Ireland vs The All Blacks | How can Farrell challenge the best in the business?

NOW the the dust has settled after Ireland’s win over Japan, How should Farrell approach the All Blacks?

The All Blacks are perhaps the most difficult team in rugby to discuss, purely because their god given abilities and skills seem to transcend the best of any opposition they may encounter.

Other sporting dynasties such as Michael Jordan’s Chicago Bulls, Ronaldo’s Real Madrid or Tom Brady’s Patriots have a clear timeline with a beginning middle and end. These finite standards of performance are marvelled at for a number of reasons, yet they are confined to their relevant eras, some longer than others.

Yet unlike these comparisons, the New Zealand All Blacks have defended winning streaks against a number of nations for years if not decades. A victory over the All Blacks in itself becomes immortalised in history, so with that in mind, how does one go about beating them?

17 November 2018; The haka is performed by New Zealand’s All Blacks, led by captain Kieran Read, prior to the Guinness Series International match between Ireland and New Zealand at the Aviva Stadium in Dublin. Photo by David Fitzgerald/Sportsfile

Ireland have faced the All Blacks 31 times since their first encounter in Lansdowne Road on the 25th November 1905. Ireland lost that game by 15 points to nil, and like many other rugby nations, it began a long history of losing to the All Blacks.

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This was until Ireland met the Kiwi’s half way in Chicago to play a neutrally located test match for an American audience. Ireland earned their first win over the then world champions by an astonishing scoreline of 40 – 29 putting countless losses, both narrow and large, behind them.

Ireland have beaten the Kiwi’s once since at the Aviva Stadium, which was the last time the New Zealanders have played in Ireland. Despite a heavy world cup semi-final loss in Japan, Ireland have fresh memories of beating the All Blacks, reminding them that a significant victory over them is never too big of a dream to have.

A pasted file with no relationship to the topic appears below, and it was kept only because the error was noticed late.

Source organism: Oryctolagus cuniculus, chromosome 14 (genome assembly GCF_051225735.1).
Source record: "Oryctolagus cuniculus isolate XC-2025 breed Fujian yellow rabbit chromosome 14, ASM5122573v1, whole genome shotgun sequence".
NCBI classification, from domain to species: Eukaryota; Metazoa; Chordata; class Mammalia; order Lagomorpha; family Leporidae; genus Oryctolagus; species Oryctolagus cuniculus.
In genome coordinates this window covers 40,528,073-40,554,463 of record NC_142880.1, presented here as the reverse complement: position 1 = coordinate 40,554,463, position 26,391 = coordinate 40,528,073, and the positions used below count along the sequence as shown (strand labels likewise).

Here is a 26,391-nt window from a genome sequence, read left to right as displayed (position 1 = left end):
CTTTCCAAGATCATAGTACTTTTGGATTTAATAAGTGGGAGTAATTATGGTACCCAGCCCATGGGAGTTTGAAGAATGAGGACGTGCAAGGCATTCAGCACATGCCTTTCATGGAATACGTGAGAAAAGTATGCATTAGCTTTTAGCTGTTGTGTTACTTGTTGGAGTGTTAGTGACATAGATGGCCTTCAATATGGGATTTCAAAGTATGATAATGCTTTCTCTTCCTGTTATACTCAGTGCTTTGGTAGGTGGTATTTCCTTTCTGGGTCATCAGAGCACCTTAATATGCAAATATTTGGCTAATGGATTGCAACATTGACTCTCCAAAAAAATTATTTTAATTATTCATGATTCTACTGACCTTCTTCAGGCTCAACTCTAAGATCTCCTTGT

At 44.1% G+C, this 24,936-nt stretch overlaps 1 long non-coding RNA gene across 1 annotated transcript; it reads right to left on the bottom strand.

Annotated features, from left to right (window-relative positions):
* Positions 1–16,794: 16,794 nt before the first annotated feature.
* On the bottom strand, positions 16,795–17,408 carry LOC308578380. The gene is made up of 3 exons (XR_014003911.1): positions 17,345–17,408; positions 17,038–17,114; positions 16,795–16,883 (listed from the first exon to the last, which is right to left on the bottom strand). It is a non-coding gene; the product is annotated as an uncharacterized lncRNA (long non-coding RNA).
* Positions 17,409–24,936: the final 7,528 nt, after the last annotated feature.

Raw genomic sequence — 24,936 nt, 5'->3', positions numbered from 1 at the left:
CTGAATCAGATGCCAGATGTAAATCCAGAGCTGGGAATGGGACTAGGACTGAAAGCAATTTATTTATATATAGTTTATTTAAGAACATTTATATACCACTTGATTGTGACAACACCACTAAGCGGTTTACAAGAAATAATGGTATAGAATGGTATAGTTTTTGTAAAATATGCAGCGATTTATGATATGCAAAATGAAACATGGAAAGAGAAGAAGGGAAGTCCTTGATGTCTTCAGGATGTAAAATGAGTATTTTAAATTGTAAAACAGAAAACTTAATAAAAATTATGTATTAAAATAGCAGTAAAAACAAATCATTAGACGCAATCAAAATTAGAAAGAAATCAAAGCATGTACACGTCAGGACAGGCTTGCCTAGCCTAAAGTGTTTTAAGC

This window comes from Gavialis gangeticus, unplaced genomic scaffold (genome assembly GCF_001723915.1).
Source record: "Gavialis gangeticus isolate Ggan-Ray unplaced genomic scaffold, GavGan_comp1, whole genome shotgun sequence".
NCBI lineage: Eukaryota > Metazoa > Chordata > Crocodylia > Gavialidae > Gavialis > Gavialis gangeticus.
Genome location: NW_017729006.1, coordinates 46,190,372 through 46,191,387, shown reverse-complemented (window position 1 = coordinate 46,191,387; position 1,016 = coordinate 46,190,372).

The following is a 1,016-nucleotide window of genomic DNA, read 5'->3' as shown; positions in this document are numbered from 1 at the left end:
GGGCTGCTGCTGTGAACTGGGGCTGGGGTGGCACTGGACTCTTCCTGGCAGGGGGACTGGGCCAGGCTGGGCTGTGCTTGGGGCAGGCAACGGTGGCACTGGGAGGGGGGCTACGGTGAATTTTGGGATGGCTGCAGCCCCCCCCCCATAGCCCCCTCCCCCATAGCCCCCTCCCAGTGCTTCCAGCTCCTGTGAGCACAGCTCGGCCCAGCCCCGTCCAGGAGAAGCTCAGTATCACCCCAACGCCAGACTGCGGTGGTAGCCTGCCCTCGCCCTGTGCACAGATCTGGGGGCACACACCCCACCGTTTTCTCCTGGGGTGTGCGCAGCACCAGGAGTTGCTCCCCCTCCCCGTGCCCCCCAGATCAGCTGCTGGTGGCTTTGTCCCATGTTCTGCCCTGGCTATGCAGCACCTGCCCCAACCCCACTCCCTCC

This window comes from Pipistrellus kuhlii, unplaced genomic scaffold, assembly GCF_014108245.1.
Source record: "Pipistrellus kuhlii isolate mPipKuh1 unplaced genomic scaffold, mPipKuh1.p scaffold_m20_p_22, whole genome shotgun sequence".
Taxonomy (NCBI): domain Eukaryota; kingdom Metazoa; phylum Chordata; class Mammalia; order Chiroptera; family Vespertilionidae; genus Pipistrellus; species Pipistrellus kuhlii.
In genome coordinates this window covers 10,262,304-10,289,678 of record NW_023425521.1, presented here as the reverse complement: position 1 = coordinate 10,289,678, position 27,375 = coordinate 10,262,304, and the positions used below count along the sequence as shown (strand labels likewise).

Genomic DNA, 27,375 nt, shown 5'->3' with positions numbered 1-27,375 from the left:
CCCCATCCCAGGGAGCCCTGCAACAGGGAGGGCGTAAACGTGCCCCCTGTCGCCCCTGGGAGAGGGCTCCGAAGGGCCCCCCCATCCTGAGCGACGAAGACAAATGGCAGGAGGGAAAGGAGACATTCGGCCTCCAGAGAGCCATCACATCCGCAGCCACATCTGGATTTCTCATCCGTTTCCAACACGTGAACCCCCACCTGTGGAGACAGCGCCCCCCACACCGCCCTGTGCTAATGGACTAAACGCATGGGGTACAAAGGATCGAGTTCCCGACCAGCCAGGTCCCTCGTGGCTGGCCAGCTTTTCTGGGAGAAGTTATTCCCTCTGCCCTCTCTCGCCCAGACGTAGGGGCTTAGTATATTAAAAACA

Ireland didn’t learn much when they beat the All Blacks in Chicago, because as the scoreline would suggest, it was a rare alignment of skill and form where each and every Irish player played arguably the best game of their careers.

But their encounter in Dublin two years later, was a far more concise and calculated example of David shutting out Goliath. The fixture in question was the first time a northern hemisphere team prevented New Zealand from scoring a try in over 23 years, and this defensive masterclass was orchestrated by then defence coach, now head coach, Andy Farrell.

17 November 2018; Joey Carbery of Ireland celebrates at the final whistle following the Guinness Series International match between Ireland and New Zealand at the Aviva Stadium in Dublin. Photo by David Fitzgerald/Sportsfile

So how can Ireland win?

In New Zealand’s most recent game which was against Italy, the game began in the worst possible way for the All Blacks. With nine handling error’s in the game’s opening 20 minutes, the All Blacks were a frail version of their otherwise dominant stature.

Granted, the team that faced Italy were a second string selection with few key players involved, namely Sam Cane, Dane Coles, Richie Mo’unga, Sevu Reece and Damian McKenzie, yet these big names were unable to paint over the cracks of what was otherwise a poor performance.

Many of the early errors came from lesser known players like Braydon Ennor, but as the game went on and the number mistakes increased, the drop in standard appeared to contaminate some the All Blacks more central players, seen when Damian McKenzie coughed up a scoring opportunity in the 19th minute.

Although the All Blacks can be and have been beaten by sterling defensive efforts, they can only be beaten if the opposition scores more points. Since Ireland will be playing a full strength All Blacks side, relying on converting their mistakes into points would likely be unwise.

Farrell’s men will have to pull the trigger at some stage to get points on the board, and the game’s early minutes might just be the time to do it. Eddie Jones’ England squad did the very same in their World Cup Semi-final encounter with the All Blacks two years ago, coming out of the gates at a million miles an hour, England scored their first try against the Kiwi’s in the game’s opening 90 seconds.

Much like Ireland’s new found attacking style, England deployed a series of rapid phases which saw the ball travel the width of the pitch twice before entering New Zealand’s 22. Now with the try line in sight, England prioritised keeping the ball alive and attacking what space they saw until Manu Tuilagi crashed over just shy of the two minute mark.

Simply put, Ireland will have to defend like they did in 2019, and strike early like England did in 2019.

Take a look at said try in the opening minutes of the video below:

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So with the above in mind, there’s a strong argument that in order for Andy Farrell’s Ireland to beat the All Blacks, the Irish will have to attack early and defend accurately. By rehearsing a number of early phases to prevent the All Blacks from finding their feet and to exploit their early defensive set up, Ireland could make enough of a dent in the scoreboard to last the remainder of the game.

In order for this to work properly, Ireland will have to starve the All Blacks of territory and possession and play a far more pragmatic game than they did against the Japanese. New Zealand’s sluggish start against Italy might just signal some cracks in the All Blacks’ foundation that Andy Farrell can exploit.

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